This is not the only approach, one can look at anti-bacterial products such as Chlorhexidine varnish (Prevora or Cervitec), Chlorhexidine rinses (Peridex) or Poviodone to help reduce bacterial populations. Xylitol products both inhibit the growth of Streptococci mutans, reduce the quantity of plaque on teeth and reharden enamel.15

So Healing Dental Caries may and will involve a combination of products. It was also involve diagnostic tools that can accurately measure the changes in the enamel or root over time. These new devices should have the following characteristics:

1. Detect & monitors de & re-mineralization
2. Detect smooth surface, root surface, occlusal surface & interproximal lesions
3. Non-invasive & safe
4. Repeatable measurements
5. Imaging and or image capture
6. System for recording measurements
7. Patient Education and Motivation

The key is to understand what these devices are measuring and then use them to track the progress of the remineralization program. In our ongoing clinic
al trial using The Canary System to track and monitor early carious lesions we have found a number of therapies that do stimulate remineralization. The Canary System examines the interaction of pulsed laser light on the tooth surface. By measuring both the subtle changes in reflected heat and luminescence we can measure the changes in these early lesions.16,17 The decreasing Canary Number indicates the remineralization of both the surface and sub-surface lesion. Our clinical trial findings mirror what we have seen in the lab and do indicate that remineralization can and does occur in patients we just need to watch and monitor the process.18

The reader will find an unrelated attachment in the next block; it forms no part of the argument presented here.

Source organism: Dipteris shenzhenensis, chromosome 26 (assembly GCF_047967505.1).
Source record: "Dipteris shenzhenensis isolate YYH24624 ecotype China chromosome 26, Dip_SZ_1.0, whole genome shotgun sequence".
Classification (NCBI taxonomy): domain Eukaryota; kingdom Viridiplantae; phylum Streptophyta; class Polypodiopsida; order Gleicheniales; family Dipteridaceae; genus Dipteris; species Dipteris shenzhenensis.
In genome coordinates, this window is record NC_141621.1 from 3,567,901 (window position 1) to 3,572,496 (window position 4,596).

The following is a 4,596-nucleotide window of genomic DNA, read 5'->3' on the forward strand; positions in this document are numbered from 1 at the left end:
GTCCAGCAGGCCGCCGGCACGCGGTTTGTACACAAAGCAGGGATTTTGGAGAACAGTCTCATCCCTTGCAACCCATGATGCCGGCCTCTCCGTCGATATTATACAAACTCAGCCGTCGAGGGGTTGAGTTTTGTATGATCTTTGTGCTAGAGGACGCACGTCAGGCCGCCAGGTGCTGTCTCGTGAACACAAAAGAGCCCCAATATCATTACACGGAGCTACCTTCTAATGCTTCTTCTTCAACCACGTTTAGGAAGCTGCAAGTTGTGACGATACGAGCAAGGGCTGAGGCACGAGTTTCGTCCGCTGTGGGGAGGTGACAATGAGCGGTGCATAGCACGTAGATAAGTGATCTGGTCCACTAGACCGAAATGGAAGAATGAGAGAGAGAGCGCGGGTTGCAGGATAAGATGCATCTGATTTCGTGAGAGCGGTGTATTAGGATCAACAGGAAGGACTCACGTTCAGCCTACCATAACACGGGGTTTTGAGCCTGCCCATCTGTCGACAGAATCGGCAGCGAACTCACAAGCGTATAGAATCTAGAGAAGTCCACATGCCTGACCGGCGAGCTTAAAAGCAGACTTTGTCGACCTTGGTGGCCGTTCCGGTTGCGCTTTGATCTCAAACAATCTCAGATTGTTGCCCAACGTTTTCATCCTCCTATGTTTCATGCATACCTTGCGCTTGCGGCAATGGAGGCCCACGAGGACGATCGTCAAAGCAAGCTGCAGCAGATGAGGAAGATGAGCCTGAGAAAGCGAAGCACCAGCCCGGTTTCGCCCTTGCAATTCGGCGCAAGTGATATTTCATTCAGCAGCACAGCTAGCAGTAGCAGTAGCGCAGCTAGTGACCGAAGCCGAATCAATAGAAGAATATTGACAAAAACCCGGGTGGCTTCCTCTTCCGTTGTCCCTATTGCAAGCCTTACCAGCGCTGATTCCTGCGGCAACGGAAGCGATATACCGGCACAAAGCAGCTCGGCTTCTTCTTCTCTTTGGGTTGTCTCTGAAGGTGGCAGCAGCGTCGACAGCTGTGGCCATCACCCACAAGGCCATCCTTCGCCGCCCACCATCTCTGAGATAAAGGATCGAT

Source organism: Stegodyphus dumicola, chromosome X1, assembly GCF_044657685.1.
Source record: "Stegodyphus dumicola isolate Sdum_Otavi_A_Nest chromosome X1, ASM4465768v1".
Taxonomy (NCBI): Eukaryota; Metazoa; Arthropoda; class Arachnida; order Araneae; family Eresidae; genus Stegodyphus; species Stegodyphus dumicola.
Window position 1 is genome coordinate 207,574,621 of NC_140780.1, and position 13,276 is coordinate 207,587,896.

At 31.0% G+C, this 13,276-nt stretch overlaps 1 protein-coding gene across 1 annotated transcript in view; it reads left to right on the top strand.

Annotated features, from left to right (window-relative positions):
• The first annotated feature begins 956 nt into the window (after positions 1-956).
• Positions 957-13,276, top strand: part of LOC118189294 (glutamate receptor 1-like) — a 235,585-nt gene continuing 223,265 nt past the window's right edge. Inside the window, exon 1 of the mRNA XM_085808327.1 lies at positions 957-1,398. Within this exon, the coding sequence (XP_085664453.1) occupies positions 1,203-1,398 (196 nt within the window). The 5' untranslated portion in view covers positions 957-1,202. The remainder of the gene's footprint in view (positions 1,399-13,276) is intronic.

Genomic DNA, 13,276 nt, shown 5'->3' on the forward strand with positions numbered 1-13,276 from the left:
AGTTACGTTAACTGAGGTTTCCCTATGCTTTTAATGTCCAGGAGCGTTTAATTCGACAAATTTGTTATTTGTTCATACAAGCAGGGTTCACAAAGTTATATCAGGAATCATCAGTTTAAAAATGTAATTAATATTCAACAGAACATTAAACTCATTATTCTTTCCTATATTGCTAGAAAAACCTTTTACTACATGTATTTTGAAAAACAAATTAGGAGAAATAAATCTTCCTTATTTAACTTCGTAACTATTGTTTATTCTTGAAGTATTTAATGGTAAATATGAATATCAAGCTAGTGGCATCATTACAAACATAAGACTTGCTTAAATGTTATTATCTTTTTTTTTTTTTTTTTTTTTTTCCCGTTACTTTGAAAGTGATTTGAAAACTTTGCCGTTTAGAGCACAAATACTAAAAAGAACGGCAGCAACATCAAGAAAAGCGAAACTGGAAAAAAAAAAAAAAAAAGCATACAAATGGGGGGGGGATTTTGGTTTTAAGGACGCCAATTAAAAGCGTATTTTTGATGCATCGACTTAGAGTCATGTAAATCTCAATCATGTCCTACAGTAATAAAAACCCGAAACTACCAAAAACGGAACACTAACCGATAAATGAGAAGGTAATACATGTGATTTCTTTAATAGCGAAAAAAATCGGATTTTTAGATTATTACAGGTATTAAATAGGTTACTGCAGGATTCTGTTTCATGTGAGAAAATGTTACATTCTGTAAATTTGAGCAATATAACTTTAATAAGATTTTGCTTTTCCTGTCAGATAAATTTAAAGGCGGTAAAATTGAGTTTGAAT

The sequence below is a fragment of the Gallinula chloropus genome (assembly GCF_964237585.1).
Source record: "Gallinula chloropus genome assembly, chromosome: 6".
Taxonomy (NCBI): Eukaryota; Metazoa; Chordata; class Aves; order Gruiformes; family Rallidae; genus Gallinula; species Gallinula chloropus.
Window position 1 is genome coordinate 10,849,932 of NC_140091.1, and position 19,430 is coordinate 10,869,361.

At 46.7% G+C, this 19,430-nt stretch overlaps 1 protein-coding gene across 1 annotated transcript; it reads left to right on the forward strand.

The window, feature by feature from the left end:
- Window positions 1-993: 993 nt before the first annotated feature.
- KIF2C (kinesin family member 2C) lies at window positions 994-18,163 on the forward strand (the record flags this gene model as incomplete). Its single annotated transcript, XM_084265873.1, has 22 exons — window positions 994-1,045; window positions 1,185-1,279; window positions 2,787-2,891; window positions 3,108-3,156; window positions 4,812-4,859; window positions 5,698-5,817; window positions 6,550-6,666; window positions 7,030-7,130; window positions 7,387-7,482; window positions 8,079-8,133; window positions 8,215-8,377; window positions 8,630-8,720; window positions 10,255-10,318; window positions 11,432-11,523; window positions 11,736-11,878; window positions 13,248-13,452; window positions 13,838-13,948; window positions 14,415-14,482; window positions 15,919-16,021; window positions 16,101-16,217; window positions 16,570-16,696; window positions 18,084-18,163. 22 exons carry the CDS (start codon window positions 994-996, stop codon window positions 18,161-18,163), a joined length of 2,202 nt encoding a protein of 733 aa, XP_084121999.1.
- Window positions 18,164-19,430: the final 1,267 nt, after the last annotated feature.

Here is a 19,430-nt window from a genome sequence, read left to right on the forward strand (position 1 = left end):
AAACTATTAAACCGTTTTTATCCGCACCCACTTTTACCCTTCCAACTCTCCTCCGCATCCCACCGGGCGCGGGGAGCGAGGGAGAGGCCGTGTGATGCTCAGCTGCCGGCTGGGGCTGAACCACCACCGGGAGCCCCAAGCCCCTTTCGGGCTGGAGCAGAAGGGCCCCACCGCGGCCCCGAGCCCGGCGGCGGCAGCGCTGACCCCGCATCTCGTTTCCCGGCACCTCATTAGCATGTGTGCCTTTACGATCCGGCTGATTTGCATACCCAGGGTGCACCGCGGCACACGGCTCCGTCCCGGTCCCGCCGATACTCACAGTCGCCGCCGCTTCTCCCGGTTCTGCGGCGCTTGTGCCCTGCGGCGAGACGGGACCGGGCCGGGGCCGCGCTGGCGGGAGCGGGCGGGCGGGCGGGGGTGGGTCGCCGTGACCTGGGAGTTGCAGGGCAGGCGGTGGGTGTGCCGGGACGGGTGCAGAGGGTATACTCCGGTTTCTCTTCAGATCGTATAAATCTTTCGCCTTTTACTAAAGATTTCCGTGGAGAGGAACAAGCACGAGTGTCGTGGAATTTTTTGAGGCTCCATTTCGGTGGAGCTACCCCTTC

Healing Dental Caries; not such a novel idea but we have a wide range of novel products and approaches to provide our patients today. There are more products to come to market. We as oral health care providers need to understand the process and get involved in this non-invasive approach to managing dental caries. We will never eliminate the need for restorative dentistry but we will be able to expand our tools and methods for treating caries and ultimately help our patients.


Dr. Abrams is President of Quantum Dental Technologies which has developed The Canary Dental Caries Detection System. He has not received any compensation for the preparation of this article.        OH

Dr. Stephen Abrams is the founder of Four Cell Consulting, Toronto Ontario, Canada, which provides consulting services to dental companies. Dr. Abrams recently founded Quantum Dental Technologies, a company developing laser based technology for the early detection and ongoing monitoring of dental caries. He is  a founding board member of ACCERTA Claim Corporations, a dental and pharmacy claims management company. He can be contacted at (416)-265-1400 or dr.abrams4cell@sympatico.ca

Oral Health welcomes this original article

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18.    Sivagurunathan, K., Abrams, S. H., Garcia, J., Mandelis, A., Amaechi, B. T., Finer, Y., Hellen, W. M. P., Elman, G., “Using PTR-LUM (The Canary System) for in vivo Detection of Dental Caries:  Clinical Trial Results”, ORCA Abstract # 147  Caries Res 2010; 44: 229